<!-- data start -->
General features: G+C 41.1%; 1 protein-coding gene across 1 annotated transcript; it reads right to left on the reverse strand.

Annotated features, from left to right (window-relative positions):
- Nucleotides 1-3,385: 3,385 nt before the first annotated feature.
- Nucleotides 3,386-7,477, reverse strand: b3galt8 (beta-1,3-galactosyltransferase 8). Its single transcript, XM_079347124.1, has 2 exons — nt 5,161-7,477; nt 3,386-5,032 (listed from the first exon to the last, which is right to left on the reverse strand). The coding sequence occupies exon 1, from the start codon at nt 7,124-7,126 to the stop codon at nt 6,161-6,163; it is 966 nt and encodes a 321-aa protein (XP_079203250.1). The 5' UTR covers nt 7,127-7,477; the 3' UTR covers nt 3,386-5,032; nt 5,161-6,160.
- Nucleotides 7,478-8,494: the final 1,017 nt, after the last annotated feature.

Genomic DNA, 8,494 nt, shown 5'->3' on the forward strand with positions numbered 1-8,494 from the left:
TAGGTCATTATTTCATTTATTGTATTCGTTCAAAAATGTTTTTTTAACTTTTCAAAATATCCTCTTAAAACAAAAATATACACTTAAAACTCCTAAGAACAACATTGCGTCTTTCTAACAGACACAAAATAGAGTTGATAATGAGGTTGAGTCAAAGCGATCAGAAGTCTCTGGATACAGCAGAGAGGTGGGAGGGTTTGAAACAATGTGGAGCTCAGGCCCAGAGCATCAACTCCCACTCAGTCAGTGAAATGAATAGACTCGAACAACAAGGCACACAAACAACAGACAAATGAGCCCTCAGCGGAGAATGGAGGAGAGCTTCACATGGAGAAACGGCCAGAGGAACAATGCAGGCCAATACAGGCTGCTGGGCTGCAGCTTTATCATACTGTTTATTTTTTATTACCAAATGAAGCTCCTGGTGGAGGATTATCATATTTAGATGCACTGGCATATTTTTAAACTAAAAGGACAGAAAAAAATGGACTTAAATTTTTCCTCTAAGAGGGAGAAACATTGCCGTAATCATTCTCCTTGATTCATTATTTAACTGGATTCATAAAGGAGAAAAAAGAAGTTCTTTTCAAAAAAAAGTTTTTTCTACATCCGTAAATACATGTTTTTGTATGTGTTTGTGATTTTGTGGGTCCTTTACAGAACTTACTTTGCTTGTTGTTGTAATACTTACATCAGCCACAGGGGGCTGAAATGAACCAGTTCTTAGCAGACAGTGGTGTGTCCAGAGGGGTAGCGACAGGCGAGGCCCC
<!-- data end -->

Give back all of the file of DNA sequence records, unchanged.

General features: G+C 41.1%; 1 protein-coding gene across 1 annotated transcript; it reads right to left on the reverse strand.

Annotated features, from left to right (window-relative positions):
- Nucleotides 1-3,385: 3,385 nt before the first annotated feature.
- Nucleotides 3,386-7,477, reverse strand: b3galt8 (beta-1,3-galactosyltransferase 8). Its single transcript, XM_079347124.1, has 2 exons — nt 5,161-7,477; nt 3,386-5,032 (listed from the first exon to the last, which is right to left on the reverse strand). The coding sequence occupies exon 1, from the start codon at nt 7,124-7,126 to the stop codon at nt 6,161-6,163; it is 966 nt and encodes a 321-aa protein (XP_079203250.1). The 5' UTR covers nt 7,127-7,477; the 3' UTR covers nt 3,386-5,032; nt 5,161-6,160.
- Nucleotides 7,478-8,494: the final 1,017 nt, after the last annotated feature.

Genomic DNA, 8,494 nt, shown 5'->3' on the forward strand with positions numbered 1-8,494 from the left:
TAGGTCATTATTTCATTTATTGTATTCGTTCAAAAATGTTTTTTTAACTTTTCAAAATATCCTCTTAAAACAAAAATATACACTTAAAACTCCTAAGAACAACATTGCGTCTTTCTAACAGACACAAAATAGAGTTGATAATGAGGTTGAGTCAAAGCGATCAGAAGTCTCTGGATACAGCAGAGAGGTGGGAGGGTTTGAAACAATGTGGAGCTCAGGCCCAGAGCATCAACTCCCACTCAGTCAGTGAAATGAATAGACTCGAACAACAAGGCACACAAACAACAGACAAATGAGCCCTCAGCGGAGAATGGAGGAGAGCTTCACATGGAGAAACGGCCAGAGGAACAATGCAGGCCAATACAGGCTGCTGGGCTGCAGCTTTATCATACTGTTTATTTTTTATTACCAAATGAAGCTCCTGGTGGAGGATTATCATATTTAGATGCACTGGCATATTTTTAAACTAAAAGGACAGAAAAAAATGGACTTAAATTTTTCCTCTAAGAGGGAGAAACATTGCCGTAATCATTCTCCTTGATTCATTATTTAACTGGATTCATAAAGGAGAAAAAAGAAGTTCTTTTCAAAAAAAAGTTTTTTCTACATCCGTAAATACATGTTTTTGTATGTGTTTGTGATTTTGTGGGTCCTTTACAGAACTTACTTTGCTTGTTGTTGTAATACTTACATCAGCCACAGGGGGCTGAAATGAACCAGTTCTTAGCAGACAGTGGTGTGTCCAGAGGGGTAGCGACAGGCGAGGCCCC